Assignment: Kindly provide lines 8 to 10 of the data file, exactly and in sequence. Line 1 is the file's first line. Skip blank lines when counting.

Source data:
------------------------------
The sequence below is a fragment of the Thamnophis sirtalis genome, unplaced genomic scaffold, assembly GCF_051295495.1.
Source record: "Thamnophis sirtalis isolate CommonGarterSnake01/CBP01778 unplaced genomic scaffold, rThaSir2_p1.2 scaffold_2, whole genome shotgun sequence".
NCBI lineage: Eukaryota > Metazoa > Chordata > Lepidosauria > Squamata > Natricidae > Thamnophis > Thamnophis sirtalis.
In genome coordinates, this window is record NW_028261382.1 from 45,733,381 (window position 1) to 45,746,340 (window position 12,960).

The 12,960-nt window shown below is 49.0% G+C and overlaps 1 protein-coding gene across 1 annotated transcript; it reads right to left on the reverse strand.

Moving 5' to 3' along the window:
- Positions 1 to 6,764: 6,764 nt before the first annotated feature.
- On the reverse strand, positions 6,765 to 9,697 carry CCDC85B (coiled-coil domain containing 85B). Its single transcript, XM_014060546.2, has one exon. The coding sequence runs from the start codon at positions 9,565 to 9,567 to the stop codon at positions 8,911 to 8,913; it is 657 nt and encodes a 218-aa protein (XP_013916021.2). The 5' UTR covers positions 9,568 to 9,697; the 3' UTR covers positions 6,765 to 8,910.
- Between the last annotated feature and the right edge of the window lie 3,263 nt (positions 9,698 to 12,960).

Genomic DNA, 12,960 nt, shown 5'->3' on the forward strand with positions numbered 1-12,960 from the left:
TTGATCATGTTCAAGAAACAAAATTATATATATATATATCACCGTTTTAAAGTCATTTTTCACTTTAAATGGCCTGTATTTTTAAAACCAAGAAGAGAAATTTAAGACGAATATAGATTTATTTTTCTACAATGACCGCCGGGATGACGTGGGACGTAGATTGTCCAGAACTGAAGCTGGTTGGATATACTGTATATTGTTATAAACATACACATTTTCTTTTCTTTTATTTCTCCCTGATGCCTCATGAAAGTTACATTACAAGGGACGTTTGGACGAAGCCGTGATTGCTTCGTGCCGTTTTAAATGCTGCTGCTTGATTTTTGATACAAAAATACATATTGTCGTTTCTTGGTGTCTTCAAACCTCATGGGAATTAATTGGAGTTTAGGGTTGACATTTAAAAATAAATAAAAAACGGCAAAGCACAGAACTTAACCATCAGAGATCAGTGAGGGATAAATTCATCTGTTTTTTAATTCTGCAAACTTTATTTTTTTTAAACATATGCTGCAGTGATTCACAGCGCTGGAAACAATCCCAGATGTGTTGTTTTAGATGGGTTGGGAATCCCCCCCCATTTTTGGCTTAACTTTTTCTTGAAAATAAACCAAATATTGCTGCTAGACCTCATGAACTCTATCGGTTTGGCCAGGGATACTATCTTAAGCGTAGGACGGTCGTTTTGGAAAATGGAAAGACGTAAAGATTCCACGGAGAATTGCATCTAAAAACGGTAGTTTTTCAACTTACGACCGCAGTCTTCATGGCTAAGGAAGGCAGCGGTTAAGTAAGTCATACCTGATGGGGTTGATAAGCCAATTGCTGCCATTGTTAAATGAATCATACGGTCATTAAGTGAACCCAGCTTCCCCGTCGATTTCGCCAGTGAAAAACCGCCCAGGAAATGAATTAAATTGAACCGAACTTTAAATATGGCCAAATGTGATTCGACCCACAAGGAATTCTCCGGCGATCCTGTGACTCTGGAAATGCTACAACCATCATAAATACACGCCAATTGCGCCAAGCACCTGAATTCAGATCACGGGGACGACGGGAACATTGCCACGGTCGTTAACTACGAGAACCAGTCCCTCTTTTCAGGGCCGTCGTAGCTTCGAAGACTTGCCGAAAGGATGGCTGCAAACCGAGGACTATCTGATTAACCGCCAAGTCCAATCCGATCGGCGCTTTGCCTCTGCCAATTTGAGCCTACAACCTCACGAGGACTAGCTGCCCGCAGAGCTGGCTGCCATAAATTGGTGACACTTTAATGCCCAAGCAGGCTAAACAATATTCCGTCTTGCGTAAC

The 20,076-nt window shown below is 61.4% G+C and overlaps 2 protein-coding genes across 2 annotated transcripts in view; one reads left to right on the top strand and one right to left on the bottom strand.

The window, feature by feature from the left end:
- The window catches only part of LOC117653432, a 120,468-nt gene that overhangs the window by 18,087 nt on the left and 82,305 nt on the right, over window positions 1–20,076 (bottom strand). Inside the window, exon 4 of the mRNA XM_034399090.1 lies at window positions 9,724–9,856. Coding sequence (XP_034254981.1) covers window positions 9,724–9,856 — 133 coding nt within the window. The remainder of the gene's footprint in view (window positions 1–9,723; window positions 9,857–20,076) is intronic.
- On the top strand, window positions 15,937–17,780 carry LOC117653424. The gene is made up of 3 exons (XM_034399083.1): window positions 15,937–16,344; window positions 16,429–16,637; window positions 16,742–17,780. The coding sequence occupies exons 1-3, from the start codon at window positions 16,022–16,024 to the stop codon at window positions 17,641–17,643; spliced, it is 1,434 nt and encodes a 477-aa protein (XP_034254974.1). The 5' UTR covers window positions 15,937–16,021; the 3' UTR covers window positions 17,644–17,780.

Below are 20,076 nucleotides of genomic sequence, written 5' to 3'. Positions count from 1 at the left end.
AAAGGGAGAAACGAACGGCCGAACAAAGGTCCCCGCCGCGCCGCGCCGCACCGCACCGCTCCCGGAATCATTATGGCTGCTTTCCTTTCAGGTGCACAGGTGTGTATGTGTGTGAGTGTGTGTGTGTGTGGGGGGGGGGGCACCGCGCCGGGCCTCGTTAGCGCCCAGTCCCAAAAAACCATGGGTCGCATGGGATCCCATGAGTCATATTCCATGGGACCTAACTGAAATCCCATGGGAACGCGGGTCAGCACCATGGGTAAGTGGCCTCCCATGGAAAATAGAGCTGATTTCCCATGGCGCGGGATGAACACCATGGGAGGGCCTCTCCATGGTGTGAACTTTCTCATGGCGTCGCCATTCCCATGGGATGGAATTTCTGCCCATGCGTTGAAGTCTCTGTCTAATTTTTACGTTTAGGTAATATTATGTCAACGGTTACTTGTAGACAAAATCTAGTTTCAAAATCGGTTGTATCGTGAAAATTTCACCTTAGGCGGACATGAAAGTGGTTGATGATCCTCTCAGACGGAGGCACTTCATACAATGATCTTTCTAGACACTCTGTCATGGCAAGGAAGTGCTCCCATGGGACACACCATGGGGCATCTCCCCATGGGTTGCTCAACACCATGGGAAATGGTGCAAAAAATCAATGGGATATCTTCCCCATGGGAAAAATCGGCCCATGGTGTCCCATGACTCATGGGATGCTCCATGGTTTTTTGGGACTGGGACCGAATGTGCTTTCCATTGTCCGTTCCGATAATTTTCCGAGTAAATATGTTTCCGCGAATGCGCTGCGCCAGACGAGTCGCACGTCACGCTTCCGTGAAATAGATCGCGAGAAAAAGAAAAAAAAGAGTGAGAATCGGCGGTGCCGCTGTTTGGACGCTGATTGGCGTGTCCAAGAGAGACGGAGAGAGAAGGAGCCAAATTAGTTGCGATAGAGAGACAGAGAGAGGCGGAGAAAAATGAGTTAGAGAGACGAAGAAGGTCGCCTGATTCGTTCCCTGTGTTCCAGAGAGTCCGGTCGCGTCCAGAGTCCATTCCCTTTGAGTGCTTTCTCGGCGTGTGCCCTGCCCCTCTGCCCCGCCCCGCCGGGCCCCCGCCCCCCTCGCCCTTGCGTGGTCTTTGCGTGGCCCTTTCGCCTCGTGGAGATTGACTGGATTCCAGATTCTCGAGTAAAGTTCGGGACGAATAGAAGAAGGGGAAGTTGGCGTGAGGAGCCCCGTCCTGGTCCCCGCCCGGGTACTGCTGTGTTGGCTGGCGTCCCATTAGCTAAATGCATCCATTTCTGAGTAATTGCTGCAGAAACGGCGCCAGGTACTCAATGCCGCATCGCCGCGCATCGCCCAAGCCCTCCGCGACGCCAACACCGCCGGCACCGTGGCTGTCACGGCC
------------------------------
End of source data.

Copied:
- On the reverse strand, positions 6,765 to 9,697 carry CCDC85B (coiled-coil domain containing 85B). Its single transcript, XM_014060546.2, has one exon. The coding sequence runs from the start codon at positions 9,565 to 9,567 to the stop codon at positions 8,911 to 8,913; it is 657 nt and encodes a 218-aa protein (XP_013916021.2). The 5' UTR covers positions 9,568 to 9,697; the 3' UTR covers positions 6,765 to 8,910.
- Between the last annotated feature and the right edge of the window lie 3,263 nt (positions 9,698 to 12,960).

Genomic DNA, 12,960 nt, shown 5'->3' on the forward strand with positions numbered 1-12,960 from the left: